Another brief posting. I ran across an article on EurekAlert claiming that “facial composite systems falling short” that got me looking for a representative image. The one above comes from a 2002 CNN article that implies that such software ives us an “edge over bad guys.” The new study suggests something different, as you might guess.
“In one particular study, only 2.8 percent of participants correctly named a well-known celebrity that had been created by other participants using the face-composite software. In a separate study, participants were unable to discriminate composites of their classmates from composites of students at entirely different schools.”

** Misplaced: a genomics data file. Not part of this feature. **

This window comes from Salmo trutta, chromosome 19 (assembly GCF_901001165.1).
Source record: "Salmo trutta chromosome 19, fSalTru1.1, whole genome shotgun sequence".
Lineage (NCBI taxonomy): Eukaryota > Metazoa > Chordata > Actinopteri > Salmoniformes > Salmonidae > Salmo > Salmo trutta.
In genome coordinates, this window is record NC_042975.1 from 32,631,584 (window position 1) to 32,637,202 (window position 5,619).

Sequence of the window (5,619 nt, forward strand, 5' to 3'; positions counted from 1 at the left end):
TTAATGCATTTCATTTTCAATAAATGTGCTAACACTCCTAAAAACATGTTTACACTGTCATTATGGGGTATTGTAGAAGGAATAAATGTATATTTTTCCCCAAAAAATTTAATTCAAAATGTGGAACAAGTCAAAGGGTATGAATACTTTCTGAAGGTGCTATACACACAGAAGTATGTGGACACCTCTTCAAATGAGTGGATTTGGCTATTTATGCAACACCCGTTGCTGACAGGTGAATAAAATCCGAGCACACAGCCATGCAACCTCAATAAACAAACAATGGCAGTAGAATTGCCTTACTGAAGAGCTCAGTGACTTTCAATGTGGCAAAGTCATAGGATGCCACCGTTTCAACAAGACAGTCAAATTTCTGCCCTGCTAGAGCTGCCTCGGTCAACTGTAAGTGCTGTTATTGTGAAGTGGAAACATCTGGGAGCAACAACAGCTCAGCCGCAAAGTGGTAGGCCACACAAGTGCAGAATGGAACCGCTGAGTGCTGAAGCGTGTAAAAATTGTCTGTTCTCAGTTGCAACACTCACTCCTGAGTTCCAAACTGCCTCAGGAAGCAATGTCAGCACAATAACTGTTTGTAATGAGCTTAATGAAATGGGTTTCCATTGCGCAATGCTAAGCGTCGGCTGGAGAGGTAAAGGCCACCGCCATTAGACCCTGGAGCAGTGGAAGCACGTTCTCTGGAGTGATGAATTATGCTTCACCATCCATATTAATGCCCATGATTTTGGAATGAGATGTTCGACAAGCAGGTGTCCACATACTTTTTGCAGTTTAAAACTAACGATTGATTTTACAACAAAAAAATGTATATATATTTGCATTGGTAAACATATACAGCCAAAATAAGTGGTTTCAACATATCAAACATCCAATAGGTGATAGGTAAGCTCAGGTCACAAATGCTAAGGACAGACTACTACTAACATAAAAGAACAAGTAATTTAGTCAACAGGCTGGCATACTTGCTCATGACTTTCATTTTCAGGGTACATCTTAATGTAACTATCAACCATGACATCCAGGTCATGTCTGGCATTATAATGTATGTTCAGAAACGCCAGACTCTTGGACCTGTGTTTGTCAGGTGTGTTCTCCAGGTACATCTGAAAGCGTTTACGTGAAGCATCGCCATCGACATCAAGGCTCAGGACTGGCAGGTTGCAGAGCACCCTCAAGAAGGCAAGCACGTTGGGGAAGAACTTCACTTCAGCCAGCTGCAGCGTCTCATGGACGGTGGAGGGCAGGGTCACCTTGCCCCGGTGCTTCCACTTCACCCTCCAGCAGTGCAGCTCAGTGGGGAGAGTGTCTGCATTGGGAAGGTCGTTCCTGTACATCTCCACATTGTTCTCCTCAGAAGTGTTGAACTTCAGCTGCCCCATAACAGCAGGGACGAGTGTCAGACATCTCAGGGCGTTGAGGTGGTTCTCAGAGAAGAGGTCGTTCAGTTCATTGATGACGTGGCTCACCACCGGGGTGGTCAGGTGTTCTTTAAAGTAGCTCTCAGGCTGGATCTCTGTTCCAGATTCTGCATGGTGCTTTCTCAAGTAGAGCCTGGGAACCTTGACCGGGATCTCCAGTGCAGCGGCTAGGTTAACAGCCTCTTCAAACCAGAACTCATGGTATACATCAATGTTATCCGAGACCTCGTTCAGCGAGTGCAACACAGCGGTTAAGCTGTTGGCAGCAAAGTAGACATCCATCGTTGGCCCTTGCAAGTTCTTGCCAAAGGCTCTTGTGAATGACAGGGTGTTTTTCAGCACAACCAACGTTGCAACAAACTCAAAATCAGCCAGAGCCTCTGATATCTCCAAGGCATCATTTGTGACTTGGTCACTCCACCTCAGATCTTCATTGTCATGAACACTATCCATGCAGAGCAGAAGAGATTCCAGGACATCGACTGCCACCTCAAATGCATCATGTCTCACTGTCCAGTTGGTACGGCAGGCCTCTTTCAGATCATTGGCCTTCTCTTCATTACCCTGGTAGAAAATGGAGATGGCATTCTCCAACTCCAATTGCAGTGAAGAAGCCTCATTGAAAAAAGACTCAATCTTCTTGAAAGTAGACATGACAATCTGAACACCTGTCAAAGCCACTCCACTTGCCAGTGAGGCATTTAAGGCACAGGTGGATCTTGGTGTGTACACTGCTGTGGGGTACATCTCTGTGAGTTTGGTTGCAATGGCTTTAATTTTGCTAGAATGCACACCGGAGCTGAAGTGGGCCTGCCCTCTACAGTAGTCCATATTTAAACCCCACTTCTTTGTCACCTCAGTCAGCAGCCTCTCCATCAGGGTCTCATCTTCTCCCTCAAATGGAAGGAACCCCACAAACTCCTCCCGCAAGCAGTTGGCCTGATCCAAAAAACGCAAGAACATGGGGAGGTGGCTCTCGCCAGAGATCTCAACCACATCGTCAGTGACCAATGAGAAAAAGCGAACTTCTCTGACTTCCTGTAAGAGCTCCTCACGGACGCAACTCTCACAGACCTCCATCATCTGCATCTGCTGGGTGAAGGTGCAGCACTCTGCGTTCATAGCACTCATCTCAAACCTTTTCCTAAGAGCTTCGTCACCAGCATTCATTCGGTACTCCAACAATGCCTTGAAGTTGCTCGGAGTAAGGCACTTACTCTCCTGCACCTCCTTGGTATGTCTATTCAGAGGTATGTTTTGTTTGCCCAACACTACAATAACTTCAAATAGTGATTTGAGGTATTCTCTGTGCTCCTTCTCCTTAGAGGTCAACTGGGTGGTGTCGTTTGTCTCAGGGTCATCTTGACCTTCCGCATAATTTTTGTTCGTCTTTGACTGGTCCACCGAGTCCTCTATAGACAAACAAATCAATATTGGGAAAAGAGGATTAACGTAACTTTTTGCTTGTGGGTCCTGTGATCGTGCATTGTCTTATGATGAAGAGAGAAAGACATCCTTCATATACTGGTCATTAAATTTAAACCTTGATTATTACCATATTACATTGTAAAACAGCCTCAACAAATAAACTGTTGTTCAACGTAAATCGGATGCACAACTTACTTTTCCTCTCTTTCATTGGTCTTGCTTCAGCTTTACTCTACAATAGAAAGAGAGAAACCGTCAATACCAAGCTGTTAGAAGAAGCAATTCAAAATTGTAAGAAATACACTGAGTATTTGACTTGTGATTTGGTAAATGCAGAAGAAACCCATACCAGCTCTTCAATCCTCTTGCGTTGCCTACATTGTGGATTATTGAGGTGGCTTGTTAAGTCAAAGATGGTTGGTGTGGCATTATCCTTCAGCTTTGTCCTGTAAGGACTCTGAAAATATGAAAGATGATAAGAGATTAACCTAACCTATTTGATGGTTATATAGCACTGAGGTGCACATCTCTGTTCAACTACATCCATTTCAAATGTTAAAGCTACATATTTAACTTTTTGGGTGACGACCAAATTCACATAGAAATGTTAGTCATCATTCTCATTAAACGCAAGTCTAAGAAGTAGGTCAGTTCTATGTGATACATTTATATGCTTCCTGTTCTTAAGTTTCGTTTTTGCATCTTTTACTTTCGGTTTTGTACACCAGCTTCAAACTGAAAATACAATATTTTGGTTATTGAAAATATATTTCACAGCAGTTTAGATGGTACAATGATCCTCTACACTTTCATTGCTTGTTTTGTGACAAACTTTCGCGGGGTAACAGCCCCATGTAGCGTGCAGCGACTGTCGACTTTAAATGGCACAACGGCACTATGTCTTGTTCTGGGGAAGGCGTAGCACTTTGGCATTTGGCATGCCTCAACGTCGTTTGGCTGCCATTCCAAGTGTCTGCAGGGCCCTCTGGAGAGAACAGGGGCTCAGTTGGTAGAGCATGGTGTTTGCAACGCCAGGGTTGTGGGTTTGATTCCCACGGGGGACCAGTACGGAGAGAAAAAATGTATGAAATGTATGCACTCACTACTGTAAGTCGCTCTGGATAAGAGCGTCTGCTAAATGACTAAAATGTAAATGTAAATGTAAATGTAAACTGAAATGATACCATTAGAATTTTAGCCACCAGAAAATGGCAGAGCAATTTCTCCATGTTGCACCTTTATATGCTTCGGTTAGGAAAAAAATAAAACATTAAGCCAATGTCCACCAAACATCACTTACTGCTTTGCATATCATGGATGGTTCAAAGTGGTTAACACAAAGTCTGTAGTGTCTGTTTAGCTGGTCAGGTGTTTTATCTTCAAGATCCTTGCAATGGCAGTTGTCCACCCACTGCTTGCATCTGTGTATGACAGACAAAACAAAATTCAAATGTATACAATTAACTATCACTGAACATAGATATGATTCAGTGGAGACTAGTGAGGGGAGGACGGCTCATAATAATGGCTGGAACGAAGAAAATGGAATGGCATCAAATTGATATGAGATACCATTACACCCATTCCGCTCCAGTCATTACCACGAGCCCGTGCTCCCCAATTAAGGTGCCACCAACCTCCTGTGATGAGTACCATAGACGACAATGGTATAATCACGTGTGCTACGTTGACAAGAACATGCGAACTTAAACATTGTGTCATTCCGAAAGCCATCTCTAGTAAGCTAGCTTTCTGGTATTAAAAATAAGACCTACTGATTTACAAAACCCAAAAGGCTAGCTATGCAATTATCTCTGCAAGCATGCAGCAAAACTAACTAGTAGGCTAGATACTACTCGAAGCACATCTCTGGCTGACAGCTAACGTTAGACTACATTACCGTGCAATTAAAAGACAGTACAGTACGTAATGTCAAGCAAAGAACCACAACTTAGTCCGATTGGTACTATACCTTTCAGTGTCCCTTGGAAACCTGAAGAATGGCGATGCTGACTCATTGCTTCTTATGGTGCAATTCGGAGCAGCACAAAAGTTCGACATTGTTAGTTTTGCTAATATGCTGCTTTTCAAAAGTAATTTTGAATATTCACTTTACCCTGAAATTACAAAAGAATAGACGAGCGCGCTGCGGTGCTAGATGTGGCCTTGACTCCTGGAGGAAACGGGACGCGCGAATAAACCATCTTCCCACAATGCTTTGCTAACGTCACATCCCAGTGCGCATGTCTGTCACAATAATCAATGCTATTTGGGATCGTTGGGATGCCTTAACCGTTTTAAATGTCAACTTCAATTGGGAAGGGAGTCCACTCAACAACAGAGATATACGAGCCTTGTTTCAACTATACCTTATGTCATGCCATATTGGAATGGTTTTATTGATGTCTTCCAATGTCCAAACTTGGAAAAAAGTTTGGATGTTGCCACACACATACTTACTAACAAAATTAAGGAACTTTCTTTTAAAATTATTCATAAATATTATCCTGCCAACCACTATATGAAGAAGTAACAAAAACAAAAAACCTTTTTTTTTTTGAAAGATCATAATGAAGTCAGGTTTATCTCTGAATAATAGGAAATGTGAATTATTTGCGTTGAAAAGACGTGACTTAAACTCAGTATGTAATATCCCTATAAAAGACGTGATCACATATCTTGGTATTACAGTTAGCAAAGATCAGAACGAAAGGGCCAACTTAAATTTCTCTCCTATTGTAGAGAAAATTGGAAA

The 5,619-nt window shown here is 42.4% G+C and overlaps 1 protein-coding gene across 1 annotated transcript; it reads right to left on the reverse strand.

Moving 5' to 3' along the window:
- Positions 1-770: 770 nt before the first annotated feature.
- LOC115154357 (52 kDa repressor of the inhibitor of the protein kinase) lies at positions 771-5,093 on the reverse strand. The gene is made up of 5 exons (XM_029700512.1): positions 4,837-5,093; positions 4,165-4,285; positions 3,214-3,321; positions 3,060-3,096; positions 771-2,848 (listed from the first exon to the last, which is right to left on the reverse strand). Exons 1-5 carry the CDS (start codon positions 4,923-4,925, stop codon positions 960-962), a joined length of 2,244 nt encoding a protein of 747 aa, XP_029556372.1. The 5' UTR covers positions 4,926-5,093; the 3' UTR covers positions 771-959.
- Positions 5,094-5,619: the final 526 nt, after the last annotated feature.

Doesn’t bode well, eh?
What this underscores is the difference between how the brain processes imagery verus how computer software (for example) processes imagery. As one researcher is quoted, “faces are generally processed, stored and retrieved at a holistic level rather than at the level of individual facial features,” which contrasts with a generally reductionist scientific perspective.
Hmmm. Maybe I noticed this story because of my recent experience in S.F. and because I’ve been warned by several people to watch out here in New Orleans (as one friend put it, “think port city in Victorian England”).